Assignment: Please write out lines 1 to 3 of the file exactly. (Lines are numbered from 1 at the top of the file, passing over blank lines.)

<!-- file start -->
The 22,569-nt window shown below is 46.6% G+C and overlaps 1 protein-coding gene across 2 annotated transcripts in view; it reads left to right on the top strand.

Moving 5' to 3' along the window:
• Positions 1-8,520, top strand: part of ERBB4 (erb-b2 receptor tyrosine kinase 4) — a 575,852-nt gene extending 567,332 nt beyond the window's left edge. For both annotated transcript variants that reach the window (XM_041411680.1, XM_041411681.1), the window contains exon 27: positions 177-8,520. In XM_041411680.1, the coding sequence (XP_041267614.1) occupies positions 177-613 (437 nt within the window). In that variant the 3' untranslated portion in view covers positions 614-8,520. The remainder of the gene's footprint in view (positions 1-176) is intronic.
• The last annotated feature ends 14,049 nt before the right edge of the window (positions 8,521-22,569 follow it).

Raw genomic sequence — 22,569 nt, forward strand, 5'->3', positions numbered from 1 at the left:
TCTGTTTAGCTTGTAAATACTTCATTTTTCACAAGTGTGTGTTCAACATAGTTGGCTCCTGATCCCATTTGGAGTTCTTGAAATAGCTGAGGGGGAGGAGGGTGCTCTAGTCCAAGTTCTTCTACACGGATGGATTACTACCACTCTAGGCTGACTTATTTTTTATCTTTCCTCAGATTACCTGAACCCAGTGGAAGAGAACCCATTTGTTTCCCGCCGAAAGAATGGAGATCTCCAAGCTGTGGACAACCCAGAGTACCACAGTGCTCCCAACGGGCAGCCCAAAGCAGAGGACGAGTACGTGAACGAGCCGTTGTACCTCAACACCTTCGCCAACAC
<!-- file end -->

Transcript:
The 22,569-nt window shown below is 46.6% G+C and overlaps 1 protein-coding gene across 2 annotated transcripts in view; it reads left to right on the top strand.

Moving 5' to 3' along the window:
• Positions 1-8,520, top strand: part of ERBB4 (erb-b2 receptor tyrosine kinase 4) — a 575,852-nt gene extending 567,332 nt beyond the window's left edge. For both annotated transcript variants that reach the window (XM_041411680.1, XM_041411681.1), the window contains exon 27: positions 177-8,520. In XM_041411680.1, the coding sequence (XP_041267614.1) occupies positions 177-613 (437 nt within the window). In that variant the 3' untranslated portion in view covers positions 614-8,520. The remainder of the gene's footprint in view (positions 1-176) is intronic.